I don’t write up every TV show I watch, but I just finished a complete viewing of all 12 seasons of Bones and 12 seasons is a lot–so I thought it deserved a bit of comment. (Warning: spoilers ahead.)
The first thing that strikes me is that Bones is not actually a show that prompts a lot of reflection. It’s certainly unlike Buffy and Angel, both of which invite interpretation in a non-literal way that makes them quite different even from the other TV shows I have enjoyed thinking and writing about (Friday Night Lights, for example) or that I am always happy to dip into again (for me, this list includes Sex & the City, Gilmore Girls, and The West Wing, for example). Bones is not as good a show as any of these–it has no layers, its characters are remarkably static, its storylines are often ridiculous, and its favorite plot device is the manipulative fake-out. Overall I thought the show’s writers played it really safe: they just kept doing more or less the same kind of thing over and over and over.
And yet, having said that, I watched all 12 seasons because the kind of thing Bones did was pretty entertaining and its consistency made it a comfortable imaginative space to hang out it. I started watching it while running on the treadmill over the winter: it was perfect for that. Then I kept going because it was also perfect for the odd moment after work or after dinner or whenever nothing else in particular was going on that demanded my attention (something you never think will happen when your kids are small) but when I was too tired or distracted to feel like reading. The plots kept me just curious enough every time, and I cared just enough about the people involved, that I was never bored watching it. I just can’t imagine watching it all again.
My biggest bone to pick with Bones is that the writers didn’t have the courage not to marry off Booth and Brennan. I understand that there’s a lot of cultural pressure to have a romantic relationship between your male and female lead and that this is something a lot of fans wanted. Watching the first few seasons in the wake of the #metoo and #timesup movements, though, I found it really refreshing to see a man and a woman in a working relationship who didn’t lust after each other. It felt really healthy, and I enjoyed the way Booth and Brennan pushed back against the constant assumption that because they trusted and fought for each other they must also be lovers. It’s true that marriage and children add elements to a series that are useful for both plot and character development–but I can easily imagine how much richer the arcs could have been if they had married other people, especially people outside law enforcement, and then dealt with the challenges of those people’s feelings towards their work and their partnership. I knew when I started the show that they did eventually marry, so I knew it was coming; still, I was disappointed. I got used to it, though, and I admit I thought their married relationship was pretty cute overall. I’m glad they never stopped bickering, at least.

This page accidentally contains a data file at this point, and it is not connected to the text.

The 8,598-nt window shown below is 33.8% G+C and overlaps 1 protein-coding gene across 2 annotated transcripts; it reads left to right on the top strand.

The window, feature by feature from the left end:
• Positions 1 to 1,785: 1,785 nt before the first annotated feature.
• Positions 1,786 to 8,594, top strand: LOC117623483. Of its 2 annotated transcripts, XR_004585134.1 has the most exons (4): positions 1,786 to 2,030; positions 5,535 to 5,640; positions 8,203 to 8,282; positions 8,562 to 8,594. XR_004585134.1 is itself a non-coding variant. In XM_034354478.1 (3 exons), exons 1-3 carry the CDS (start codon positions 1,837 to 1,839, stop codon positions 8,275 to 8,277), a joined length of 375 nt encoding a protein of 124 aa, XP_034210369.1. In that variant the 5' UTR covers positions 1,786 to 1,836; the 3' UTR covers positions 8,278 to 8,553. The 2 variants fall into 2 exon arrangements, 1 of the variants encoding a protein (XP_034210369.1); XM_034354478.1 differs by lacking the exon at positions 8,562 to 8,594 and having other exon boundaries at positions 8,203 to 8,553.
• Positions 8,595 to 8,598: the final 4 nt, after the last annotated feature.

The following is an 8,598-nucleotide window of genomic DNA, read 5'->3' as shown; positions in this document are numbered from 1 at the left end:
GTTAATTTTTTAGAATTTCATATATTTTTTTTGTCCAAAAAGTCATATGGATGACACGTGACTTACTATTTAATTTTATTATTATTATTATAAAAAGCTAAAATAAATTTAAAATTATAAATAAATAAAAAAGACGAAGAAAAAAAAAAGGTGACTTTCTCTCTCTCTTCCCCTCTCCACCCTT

Probably my favorite thing about the show was the science. I read around a bit to see if it was any good, and I gather it’s at least not terrible, though of course it is all sped up and simplified. (I don’t know if any of the things Angela does are plausible: I found the “Angelatron” stuff the hardest to take seriously.) Regardless of the accuracy of it all, it’s always presented as if we should find it gripping, and I especially appreciated the unapologetic enthusiasm of Brennan and Hodgins for their work. (I loved Hodgins’s experiments.) Even Booth’s frequent impatience with the “squints” didn’t detract from the fact that in this show, nerds are not just cool–they are heroic! And with the exception of Avalon the psychic, the show had little truck with unscientific theories or methods. Booth’s “gut”–and his faith–are significant parts of his individual character, but solving the case always came down to the evidence.
The other thing that kept me loyal to the show was how much I enjoyed the characters as a group. This was key to my enjoyment of Buffy and Angel as well. While the characters in Bones really don’t evolve–not at all, not just not in the remarkable way characters like Spike, Wesley, and Cordelia do in the Whedonverse–they are a nice group to (virtually) hang out with. By and large they are all good to each other, and they all aim to do good in the world. I will say that watching 12 seasons of David Boreanaz being staunch and upright–which of course he’s very good at–made me nostalgic for the moral complexity of Angel/Angelus. I’m pretty disappointed that Angel has disappeared from Netflix! I might have to somehow add it to my permanent collection. But not every show is worth that kind of commitment, and that’s OK. I mostly watch TV for a bit of company, and for all its gross decomposing corpses and creepy serial killers, Bones was just right for that.